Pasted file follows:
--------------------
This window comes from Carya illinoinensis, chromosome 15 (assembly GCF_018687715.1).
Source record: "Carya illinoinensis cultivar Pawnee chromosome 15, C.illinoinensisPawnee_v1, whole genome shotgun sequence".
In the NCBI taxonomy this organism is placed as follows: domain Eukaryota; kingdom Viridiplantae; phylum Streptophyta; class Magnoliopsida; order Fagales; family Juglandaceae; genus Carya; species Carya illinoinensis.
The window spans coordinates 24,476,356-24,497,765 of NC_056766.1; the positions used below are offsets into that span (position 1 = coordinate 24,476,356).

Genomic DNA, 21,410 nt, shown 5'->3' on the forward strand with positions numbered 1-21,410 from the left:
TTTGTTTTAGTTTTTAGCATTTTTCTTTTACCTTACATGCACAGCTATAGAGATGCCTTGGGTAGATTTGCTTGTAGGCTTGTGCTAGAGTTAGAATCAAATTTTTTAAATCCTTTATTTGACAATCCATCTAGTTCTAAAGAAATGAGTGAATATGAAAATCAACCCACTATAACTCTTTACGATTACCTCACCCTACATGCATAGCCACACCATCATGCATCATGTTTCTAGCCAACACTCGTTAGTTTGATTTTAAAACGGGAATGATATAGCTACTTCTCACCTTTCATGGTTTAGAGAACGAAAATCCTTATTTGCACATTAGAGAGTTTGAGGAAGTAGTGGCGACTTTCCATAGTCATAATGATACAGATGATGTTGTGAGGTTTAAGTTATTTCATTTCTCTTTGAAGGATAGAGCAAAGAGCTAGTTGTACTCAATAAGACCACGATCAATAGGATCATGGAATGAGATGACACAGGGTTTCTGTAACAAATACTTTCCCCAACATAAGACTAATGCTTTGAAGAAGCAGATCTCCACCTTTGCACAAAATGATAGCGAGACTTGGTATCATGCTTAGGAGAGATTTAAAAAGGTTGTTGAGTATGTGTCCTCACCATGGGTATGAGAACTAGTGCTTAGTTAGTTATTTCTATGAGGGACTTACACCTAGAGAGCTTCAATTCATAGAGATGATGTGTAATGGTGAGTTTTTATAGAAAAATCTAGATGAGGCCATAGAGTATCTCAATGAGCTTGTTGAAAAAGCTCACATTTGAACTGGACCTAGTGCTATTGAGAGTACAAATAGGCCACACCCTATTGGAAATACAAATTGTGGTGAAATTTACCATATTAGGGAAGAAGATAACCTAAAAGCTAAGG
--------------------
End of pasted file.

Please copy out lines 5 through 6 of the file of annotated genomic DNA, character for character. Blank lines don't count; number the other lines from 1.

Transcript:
Genomic DNA, 21,410 nt, shown 5'->3' on the forward strand with positions numbered 1-21,410 from the left:
TTTGTTTTAGTTTTTAGCATTTTTCTTTTACCTTACATGCACAGCTATAGAGATGCCTTGGGTAGATTTGCTTGTAGGCTTGTGCTAGAGTTAGAATCAAATTTTTTAAATCCTTTATTTGACAATCCATCTAGTTCTAAAGAAATGAGTGAATATGAAAATCAACCCACTATAACTCTTTACGATTACCTCACCCTACATGCATAGCCACACCATCATGCATCATGTTTCTAGCCAACACTCGTTAGTTTGATTTTAAAACGGGAATGATATAGCTACTTCTCACCTTTCATGGTTTAGAGAACGAAAATCCTTATTTGCACATTAGAGAGTTTGAGGAAGTAGTGGCGACTTTCCATAGTCATAATGATACAGATGATGTTGTGAGGTTTAAGTTATTTCATTTCTCTTTGAAGGATAGAGCAAAGAGCTAGTTGTACTCAATAAGACCACGATCAATAGGATCATGGAATGAGATGACACAGGGTTTCTGTAACAAATACTTTCCCCAACATAAGACTAATGCTTTGAAGAAGCAGATCTCCACCTTTGCACAAAATGATAGCGAGACTTGGTATCATGCTTAGGAGAGATTTAAAAAGGTTGTTGAGTATGTGTCCTCACCATGGGTATGAGAACTAGTGCTTAGTTAGTTATTTCTATGAGGGACTTACACCTAGAGAGCTTCAATTCATAGAGATGATGTGTAATGGTGAGTTTTTATAGAAAAATCTAGATGAGGCCATAGAGTATCTCAATGAGCTTGTTGAAAAAGCTCACATTTGAACTGGACCTAGTGCTATTGAGAGTACAAATAGGCCACACCCTATTGGAAATACAAATTGTGGTGAAATTTACCATATTAGGGAAGAAGATAACCTAAAAGCTAAGG